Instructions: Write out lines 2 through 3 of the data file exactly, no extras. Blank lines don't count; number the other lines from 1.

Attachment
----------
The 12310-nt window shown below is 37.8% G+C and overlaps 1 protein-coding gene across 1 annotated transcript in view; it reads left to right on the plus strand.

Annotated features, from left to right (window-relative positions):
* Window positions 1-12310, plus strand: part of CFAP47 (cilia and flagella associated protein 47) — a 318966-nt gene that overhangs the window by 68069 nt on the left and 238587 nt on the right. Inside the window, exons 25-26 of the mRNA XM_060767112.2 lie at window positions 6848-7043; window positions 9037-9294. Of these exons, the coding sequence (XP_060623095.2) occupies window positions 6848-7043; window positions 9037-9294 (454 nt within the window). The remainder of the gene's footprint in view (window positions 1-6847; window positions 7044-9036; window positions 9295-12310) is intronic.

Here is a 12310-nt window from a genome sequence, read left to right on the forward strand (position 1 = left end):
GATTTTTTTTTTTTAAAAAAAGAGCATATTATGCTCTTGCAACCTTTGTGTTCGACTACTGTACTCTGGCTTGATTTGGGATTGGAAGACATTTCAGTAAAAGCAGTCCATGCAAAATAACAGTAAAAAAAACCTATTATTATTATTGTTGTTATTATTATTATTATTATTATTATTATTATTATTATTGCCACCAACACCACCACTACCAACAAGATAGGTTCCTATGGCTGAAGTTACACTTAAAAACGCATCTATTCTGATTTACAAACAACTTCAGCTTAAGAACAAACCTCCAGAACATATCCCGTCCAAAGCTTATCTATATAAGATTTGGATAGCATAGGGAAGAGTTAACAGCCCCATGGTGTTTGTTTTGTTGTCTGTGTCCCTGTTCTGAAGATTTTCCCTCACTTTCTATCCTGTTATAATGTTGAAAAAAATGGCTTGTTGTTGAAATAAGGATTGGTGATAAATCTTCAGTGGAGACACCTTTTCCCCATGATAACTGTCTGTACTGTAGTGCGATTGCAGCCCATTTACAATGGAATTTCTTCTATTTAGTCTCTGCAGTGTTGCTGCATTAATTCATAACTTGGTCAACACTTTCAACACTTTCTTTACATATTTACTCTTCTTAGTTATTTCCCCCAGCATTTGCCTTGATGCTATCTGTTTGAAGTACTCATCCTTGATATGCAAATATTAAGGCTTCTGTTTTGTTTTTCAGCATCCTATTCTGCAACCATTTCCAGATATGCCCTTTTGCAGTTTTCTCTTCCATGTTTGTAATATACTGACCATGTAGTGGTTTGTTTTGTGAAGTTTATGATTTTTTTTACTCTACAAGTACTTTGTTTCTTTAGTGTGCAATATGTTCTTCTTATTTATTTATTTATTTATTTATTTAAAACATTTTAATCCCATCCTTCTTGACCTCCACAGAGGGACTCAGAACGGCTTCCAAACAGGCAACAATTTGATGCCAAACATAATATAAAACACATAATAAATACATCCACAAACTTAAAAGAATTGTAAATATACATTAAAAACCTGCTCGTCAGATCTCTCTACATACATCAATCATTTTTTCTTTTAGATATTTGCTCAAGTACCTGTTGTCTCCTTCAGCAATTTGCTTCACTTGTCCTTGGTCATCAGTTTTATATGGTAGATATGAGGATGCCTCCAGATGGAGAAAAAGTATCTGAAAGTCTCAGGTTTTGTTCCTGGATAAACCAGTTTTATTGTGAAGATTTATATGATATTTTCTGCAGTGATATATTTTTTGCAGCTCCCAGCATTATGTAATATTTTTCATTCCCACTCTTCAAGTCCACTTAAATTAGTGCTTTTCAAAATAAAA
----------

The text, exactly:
Annotated features, from left to right (window-relative positions):
* Window positions 1-12310, plus strand: part of CFAP47 (cilia and flagella associated protein 47) — a 318966-nt gene that overhangs the window by 68069 nt on the left and 238587 nt on the right. Inside the window, exons 25-26 of the mRNA XM_060767112.2 lie at window positions 6848-7043; window positions 9037-9294. Of these exons, the coding sequence (XP_060623095.2) occupies window positions 6848-7043; window positions 9037-9294 (454 nt within the window). The remainder of the gene's footprint in view (window positions 1-6847; window positions 7044-9036; window positions 9295-12310) is intronic.